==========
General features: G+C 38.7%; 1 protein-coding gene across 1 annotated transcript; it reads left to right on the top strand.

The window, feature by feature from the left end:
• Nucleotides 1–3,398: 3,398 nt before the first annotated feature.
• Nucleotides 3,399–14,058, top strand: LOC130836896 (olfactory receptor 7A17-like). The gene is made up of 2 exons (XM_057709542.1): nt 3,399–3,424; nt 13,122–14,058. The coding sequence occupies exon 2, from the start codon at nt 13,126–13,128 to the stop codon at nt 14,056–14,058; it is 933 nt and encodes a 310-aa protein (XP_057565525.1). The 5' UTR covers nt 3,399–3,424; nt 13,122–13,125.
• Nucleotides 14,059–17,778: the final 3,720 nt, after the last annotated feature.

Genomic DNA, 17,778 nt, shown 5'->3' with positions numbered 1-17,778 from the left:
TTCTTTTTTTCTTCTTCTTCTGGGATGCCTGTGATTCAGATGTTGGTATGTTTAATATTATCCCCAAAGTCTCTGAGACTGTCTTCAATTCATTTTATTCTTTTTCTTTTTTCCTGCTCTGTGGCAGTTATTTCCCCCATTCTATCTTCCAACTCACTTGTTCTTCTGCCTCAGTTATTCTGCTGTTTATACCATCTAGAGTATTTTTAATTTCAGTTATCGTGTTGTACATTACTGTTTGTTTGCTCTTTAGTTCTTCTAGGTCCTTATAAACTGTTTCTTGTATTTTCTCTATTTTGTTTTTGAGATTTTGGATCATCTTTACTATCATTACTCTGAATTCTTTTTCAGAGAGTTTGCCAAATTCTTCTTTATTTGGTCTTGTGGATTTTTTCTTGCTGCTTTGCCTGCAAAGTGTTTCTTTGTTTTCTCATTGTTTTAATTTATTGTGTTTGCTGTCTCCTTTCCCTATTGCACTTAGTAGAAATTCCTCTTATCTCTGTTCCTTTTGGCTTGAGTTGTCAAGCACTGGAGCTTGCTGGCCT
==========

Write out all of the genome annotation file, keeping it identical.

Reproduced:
General features: G+C 38.7%; 1 protein-coding gene across 1 annotated transcript; it reads left to right on the top strand.

The window, feature by feature from the left end:
• Nucleotides 1–3,398: 3,398 nt before the first annotated feature.
• Nucleotides 3,399–14,058, top strand: LOC130836896 (olfactory receptor 7A17-like). The gene is made up of 2 exons (XM_057709542.1): nt 3,399–3,424; nt 13,122–14,058. The coding sequence occupies exon 2, from the start codon at nt 13,126–13,128 to the stop codon at nt 14,056–14,058; it is 933 nt and encodes a 310-aa protein (XP_057565525.1). The 5' UTR covers nt 3,399–3,424; nt 13,122–13,125.
• Nucleotides 14,059–17,778: the final 3,720 nt, after the last annotated feature.

Genomic DNA, 17,778 nt, shown 5'->3' with positions numbered 1-17,778 from the left:
TTCTTTTTTTCTTCTTCTTCTGGGATGCCTGTGATTCAGATGTTGGTATGTTTAATATTATCCCCAAAGTCTCTGAGACTGTCTTCAATTCATTTTATTCTTTTTCTTTTTTCCTGCTCTGTGGCAGTTATTTCCCCCATTCTATCTTCCAACTCACTTGTTCTTCTGCCTCAGTTATTCTGCTGTTTATACCATCTAGAGTATTTTTAATTTCAGTTATCGTGTTGTACATTACTGTTTGTTTGCTCTTTAGTTCTTCTAGGTCCTTATAAACTGTTTCTTGTATTTTCTCTATTTTGTTTTTGAGATTTTGGATCATCTTTACTATCATTACTCTGAATTCTTTTTCAGAGAGTTTGCCAAATTCTTCTTTATTTGGTCTTGTGGATTTTTTCTTGCTGCTTTGCCTGCAAAGTGTTTCTTTGTTTTCTCATTGTTTTAATTTATTGTGTTTGCTGTCTCCTTTCCCTATTGCACTTAGTAGAAATTCCTCTTATCTCTGTTCCTTTTGGCTTGAGTTGTCAAGCACTGGAGCTTGCTGGCCT